Moving Us Closer To Osler
A Miller Coulson Academy of Clinical Excellence Initiative

The Martial Art of Medicine 


Master Sam taught me that to be successful, I have to envision success. Helping patients see a brighter future is now part of my clinical approach. 

I was inches away from earning my coveted taekwondo yellow belt. As my eyes caught sight of the thick wooden board in front of me, I asked incredulously, “I have to break that?” What followed was an eternity of me squarely hitting the board with my fist and wincing as it bounced off each time with a dull thwack. 


My teacher, Master Sam, leaned towards me and whispered, “You’re hitting the board correctly, but I can see in your eyes that you don’t believe you can break it. Envision yourself smashing through the board.” 


I felt frustrated that he hadn’t given me practical advice. What good could my imagination do? In desperation, I breathed in and filled my mind with the moment my fist would connect with the board and break clean through it. Certain that it wouldn’t work, I steadied myself and brought my fist down on it with the same force as the last 10 times. As I braced myself for the sound of flesh bouncing off wood, I heard a sharp crack and the sensation of whooshing air. 


Entering unknown territory 

It’s been years since this moment, and yet I feel a sense of déjà vu as I enter a daunting new phase of life, once again facing a new formidable wooden board. As myself and my classmates start med school, we don’t know what the coming years might be like. Although we can guess at the countless hours of studying, laughing over game nights, and discovering the charm of Charm City, otherwise known as Baltimore, the future feels amorphous. I’m equal parts excited and terrified. In moments of doubt I’m comforted by the words of Master Sam that follow me throughout all my life’s journeys. I envision a future for myself and my classmates where we’re on the other side of the seemingly insurmountable exams, spending every day trying to be better for our patients. I feel the honor and the privilege of the time we’ll spend advocating to leave medicine a little bit better than when we entered it.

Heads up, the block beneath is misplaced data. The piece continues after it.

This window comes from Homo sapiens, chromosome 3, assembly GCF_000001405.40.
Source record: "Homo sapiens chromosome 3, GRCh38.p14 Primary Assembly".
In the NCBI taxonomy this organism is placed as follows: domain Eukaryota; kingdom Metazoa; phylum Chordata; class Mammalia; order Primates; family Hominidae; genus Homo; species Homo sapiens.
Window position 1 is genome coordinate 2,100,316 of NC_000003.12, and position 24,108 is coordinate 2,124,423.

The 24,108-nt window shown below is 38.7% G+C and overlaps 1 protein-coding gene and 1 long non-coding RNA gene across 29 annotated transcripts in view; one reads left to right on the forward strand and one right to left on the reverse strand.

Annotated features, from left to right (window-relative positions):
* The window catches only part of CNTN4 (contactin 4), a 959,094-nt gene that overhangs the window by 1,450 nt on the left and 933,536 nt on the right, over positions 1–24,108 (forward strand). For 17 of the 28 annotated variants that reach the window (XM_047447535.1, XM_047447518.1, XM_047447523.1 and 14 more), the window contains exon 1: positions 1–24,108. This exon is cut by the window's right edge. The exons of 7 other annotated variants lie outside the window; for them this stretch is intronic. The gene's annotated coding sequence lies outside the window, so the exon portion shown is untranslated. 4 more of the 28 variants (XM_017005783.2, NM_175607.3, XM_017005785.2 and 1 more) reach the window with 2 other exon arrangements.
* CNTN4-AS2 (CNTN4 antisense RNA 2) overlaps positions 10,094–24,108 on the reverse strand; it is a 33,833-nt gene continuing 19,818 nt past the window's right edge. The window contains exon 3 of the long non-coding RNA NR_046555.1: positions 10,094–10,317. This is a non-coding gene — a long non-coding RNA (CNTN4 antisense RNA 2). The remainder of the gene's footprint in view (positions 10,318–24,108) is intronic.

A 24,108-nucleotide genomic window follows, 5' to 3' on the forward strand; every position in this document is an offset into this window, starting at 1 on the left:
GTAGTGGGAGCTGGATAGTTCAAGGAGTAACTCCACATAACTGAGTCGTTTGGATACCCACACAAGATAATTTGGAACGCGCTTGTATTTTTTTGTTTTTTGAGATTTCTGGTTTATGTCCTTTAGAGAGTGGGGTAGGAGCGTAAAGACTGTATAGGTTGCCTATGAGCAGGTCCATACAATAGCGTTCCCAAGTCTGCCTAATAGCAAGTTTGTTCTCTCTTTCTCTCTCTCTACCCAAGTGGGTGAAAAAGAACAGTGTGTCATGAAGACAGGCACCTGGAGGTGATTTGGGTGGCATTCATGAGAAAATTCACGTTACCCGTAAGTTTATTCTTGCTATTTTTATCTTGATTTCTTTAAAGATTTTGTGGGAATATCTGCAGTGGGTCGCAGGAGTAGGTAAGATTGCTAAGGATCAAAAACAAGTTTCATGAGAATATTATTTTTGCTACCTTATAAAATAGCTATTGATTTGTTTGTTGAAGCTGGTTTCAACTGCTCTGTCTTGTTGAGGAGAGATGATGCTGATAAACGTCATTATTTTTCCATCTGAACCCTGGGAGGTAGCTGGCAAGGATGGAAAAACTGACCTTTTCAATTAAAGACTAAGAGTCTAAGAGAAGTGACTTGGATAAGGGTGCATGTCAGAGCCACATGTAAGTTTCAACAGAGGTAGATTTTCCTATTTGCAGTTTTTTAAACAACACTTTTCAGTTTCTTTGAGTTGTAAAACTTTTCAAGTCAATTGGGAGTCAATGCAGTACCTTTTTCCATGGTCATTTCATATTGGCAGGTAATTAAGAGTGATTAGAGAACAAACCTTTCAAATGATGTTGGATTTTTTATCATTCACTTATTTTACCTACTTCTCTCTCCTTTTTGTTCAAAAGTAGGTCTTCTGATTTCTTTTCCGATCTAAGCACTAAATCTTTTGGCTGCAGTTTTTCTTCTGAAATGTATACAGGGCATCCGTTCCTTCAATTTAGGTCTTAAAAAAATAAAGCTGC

Bringing past strength to the present 

 Master Sam taught me that hope and belief in myself can carry me through trials. Faith in yourself is one of the most powerful tools you can have in your arsenal when you’re pushed out of your comfort zone. So here in a new city, at a new school, and alongside a new group of passionate people, I’m arming us all with the belief that we can succeed and the courage to keep trying to break through our own wooden boards, each and every day. 








This piece expresses the views solely of the author. It does not necessarily represent the views of any organization, including Johns Hopkins Medicine.